Convertible Preferred Stocks
Warren Buffett values convertible stocks by looking at three things: interest rates, credit quality and prices (or more precisely, valuation) of the related common stocks.
He warns against inaccurate or misleading valuations by others. For example, several members of the press calculated the value of all their preferreds as equal to that of the common stock into which they are convertible.
By their logic, Warren’s Salomon preferred, convertible into common at $38, would be worth 60% of face value if Salomon common were selling at $22.80.
The problem with using this valuation is that all of the value of a convertible preferred would reside in the conversion privilege and that the value of a non-convertible preferred would be zero, no matter what its coupon or terms for redemption.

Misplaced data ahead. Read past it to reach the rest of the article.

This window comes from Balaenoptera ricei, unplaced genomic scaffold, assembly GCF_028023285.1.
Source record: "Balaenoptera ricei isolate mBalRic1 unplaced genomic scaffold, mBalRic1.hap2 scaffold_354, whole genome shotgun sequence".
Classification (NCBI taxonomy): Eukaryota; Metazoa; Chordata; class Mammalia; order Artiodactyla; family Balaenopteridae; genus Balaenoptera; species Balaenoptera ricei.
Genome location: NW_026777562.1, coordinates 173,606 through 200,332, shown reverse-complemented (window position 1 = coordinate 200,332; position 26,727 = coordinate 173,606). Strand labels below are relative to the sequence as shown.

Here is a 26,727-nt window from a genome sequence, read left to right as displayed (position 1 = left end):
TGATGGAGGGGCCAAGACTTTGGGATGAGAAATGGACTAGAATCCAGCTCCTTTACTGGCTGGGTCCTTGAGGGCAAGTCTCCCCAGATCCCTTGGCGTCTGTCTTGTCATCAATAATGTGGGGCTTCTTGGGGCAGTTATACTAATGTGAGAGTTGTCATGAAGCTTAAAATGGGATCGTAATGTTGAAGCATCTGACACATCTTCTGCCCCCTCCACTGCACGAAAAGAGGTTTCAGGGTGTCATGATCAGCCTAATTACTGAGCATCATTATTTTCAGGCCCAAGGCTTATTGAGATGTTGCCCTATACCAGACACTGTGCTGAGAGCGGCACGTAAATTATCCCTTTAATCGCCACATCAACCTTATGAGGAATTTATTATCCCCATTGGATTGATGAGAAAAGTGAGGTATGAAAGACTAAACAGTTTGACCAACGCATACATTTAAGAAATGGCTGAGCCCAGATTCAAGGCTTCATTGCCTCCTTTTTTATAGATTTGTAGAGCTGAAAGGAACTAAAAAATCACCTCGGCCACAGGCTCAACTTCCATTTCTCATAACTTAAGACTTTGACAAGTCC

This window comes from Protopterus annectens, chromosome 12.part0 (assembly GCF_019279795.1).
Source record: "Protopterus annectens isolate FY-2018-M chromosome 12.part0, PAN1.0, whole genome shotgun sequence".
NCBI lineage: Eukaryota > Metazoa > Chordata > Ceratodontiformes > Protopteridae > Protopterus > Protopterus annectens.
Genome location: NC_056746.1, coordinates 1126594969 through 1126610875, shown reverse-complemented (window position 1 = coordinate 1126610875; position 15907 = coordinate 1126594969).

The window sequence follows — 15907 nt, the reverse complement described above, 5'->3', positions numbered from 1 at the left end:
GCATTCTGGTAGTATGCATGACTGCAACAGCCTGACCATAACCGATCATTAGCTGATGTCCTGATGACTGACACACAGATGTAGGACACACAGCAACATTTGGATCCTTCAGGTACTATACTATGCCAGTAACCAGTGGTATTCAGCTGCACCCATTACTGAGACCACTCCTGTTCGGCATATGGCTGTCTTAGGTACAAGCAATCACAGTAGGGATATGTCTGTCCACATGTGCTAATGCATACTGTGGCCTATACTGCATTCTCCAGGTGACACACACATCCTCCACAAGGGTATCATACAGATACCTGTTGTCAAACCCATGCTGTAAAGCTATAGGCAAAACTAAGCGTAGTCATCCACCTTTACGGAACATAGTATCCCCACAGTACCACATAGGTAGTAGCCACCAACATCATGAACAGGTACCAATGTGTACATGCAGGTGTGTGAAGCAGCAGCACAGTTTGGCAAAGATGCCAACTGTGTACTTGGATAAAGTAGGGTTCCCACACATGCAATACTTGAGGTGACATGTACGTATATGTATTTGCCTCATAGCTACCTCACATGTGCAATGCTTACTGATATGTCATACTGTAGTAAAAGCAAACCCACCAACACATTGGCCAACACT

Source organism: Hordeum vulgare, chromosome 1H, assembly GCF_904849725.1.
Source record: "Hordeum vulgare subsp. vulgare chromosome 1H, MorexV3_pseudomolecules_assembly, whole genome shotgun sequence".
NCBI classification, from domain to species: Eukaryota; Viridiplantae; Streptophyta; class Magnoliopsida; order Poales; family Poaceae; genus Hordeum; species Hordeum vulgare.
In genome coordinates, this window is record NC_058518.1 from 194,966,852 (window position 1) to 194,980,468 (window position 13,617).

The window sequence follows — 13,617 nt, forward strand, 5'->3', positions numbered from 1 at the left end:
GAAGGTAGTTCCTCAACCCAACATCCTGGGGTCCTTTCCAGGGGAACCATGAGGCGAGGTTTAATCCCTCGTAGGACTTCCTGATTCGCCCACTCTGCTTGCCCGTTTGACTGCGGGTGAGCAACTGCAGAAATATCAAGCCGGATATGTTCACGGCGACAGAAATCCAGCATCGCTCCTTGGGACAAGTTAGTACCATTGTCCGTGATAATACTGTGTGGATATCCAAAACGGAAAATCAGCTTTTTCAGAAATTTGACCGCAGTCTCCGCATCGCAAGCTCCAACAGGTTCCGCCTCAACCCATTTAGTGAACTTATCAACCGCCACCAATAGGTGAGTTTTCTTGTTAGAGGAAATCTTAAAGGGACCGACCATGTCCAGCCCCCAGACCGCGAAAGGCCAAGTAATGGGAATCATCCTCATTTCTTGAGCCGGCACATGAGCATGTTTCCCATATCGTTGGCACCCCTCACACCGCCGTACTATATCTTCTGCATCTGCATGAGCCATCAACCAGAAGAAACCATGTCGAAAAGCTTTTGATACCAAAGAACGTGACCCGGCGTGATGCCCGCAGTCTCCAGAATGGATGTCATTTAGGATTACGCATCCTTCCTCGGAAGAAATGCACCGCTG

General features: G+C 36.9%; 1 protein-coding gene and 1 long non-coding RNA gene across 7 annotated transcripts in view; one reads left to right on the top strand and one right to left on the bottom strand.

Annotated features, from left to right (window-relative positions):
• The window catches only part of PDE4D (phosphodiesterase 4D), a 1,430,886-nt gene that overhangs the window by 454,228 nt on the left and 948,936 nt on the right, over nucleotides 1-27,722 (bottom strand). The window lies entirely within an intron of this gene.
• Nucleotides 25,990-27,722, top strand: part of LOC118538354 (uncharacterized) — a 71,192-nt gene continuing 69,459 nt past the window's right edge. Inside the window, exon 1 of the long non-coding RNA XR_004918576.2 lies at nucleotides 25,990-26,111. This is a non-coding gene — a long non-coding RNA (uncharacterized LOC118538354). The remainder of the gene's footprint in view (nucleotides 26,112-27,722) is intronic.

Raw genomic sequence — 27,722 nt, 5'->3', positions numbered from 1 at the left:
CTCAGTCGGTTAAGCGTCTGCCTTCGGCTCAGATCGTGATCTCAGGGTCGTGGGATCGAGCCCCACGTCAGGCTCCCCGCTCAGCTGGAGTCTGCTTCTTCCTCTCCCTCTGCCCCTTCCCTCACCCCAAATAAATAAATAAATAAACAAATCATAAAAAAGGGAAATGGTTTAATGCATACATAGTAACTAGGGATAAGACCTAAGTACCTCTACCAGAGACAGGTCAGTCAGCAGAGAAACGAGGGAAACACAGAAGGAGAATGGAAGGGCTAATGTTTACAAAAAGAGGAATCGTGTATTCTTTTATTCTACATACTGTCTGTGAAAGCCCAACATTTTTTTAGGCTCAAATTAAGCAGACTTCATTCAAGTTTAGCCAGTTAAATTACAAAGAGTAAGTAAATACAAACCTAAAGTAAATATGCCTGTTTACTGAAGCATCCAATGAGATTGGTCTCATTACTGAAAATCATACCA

This does not make any sense at all.
The correct way of valuing convertible stocks is to firstly look at their fixed-income characteristics. Then, you look at the conversion option and see whether it adds additional value to the basic fixed income valuation.
What this means is that the securities cannot be worth less than the value they would possess as non-convertible preferreds.
What happens if Warren Buffett Dies?
Warren candidly mentions three things that would happen if he passes away suddenly:
“(1) None of my stock would have to be sold; (2) Both a controlling shareholder and a manager with philosophies similar to mine would follow me; and (3) Berkshire’s earnings would increase by $1 million annually, since Charlie would immediately sell our corporate jet, The Indefensible (ignoring my wish that it be buried with me).”